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Assessment of pest and pathogen attack on trees in more or less diverse stands

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Abstract
Pests and pathogens attacking trees are common disturbances in European forests. Increasing the diversity of trees in forest stands may have an effect to counter this problem. Several researches showed reduced levels of herbivory in mixed tree stands, as well as an increased resistance to pest and diseases. In more diverse tree communities, individual tree species are less obvious to find by the herbivore (resource concentration hypothesis). More complex communities also provide more favourable conditions enhancing the control of natural enemies (shelter for birds, supplementary food for parasitoids). The objective of this research is to observe patterns of damage caused by pest and pathogen attacks in forest plots with increasing tree diversity in a recently established, large-scaled biodiversity experiment (FORBIO) in Belgium (http://forbio.biodiversity.be/). The research was conducted by assessing selected trees for damage using a scoring system, and by assessing arthropod diversity with the vacuum sampling method. In total 2,816 trees were assessed for three damage symptoms (defoliation, discoloration, and shoot damage) during early autumn 2012. While the arthropod samples were collected from a subset of 216 trees in spring 2012. From the total 2,816 trees inspected, 75.89% suffered from defoliation, 52.49% suffered from discoloration, and 4.13% lost part of their shoots. Different tree species in different stand diversity showed different damage patterns. Betula pendula (birch) showed rather similar damage degrees caused by defoliation, discoloration, and shoot dieback in more or less diverse stands. While Fagus sylvatica (beech) showed reduced degrees of defoliation and discoloration in more diverse stands. In case of defoliation, there were more birch trees (96.07% from 510 trees observed) showing damage symptoms than beech trees (89.87% from 523 trees observed). However, the mean damage was more severe in beech (67.49±29.24%) than in birch (9.86±4.96%). From the 216 trees sampled, 10,087 individuals from 12 different orders were identified. Arthropod abundance in birch trees showed a similar trend in more or less diverse stand (107-123 arthropods per tree). Arthropod abundance in beech monoculture (42 arthropods per tree) was lower than in the most diverse stand (102 individual/trees). Shannon-Wienner diversity indices showed that arthropod found in birch monoculture stands (0.31) were less diverse than in beech monoculture stands (1.40). In more diverse stands, diversity indices of birch did not increase, but they did increase for beech. However, in the most diverse stands, diversity index was increased in birch (0.82) and decreased in beech (0.85). These preliminary results show that there are different pattern of pest and disease attack between species and in more or less diverse stands. An important result is that pest and pathogen attack was reduced in more diverse stands of beech. More of the results will be presented during the talk.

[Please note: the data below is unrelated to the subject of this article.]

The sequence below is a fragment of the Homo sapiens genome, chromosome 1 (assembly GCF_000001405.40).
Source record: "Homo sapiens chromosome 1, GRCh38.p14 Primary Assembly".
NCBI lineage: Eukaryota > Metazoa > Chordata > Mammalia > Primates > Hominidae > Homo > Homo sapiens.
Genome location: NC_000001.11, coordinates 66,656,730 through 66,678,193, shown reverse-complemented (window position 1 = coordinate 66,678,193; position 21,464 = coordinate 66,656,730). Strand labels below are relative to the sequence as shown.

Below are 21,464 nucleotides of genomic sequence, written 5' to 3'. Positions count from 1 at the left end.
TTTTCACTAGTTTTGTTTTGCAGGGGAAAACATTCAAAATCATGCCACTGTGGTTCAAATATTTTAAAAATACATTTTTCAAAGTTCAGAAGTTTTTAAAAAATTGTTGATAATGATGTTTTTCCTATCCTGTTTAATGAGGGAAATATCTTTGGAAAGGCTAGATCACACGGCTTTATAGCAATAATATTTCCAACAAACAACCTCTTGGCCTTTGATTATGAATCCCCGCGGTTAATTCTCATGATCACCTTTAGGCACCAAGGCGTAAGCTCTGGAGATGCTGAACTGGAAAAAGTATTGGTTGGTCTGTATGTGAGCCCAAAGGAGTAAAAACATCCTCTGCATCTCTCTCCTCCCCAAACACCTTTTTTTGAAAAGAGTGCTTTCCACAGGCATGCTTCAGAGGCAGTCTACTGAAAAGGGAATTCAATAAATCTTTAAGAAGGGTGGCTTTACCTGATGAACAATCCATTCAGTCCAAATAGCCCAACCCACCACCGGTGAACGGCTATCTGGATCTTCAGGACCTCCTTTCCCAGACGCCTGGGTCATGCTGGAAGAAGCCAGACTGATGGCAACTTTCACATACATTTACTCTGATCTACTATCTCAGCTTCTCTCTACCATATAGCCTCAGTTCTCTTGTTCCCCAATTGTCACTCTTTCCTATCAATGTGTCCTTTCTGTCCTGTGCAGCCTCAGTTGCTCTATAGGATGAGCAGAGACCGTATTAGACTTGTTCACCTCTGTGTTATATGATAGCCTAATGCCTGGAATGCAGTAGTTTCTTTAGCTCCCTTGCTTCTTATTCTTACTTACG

Keywords
crown damage, FORBIO, young forest plantation, arthropods

Citation

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Chicago
Setiawan, Nuri Nurlaila, and Kris Verheyen. 2013. “Assessment of Pest and Pathogen Attack on Trees in More or Less Diverse Stands.” In Starters in Het Natuur- En Bosonderzoek, Abstracts.
APA
Setiawan, N. N., & Verheyen, K. (2013). Assessment of pest and pathogen attack on trees in more or less diverse stands. Starters in het Natuur- en Bosonderzoek, Abstracts. Presented at the Starters in het Natuur- en Bosonderzoek 2013.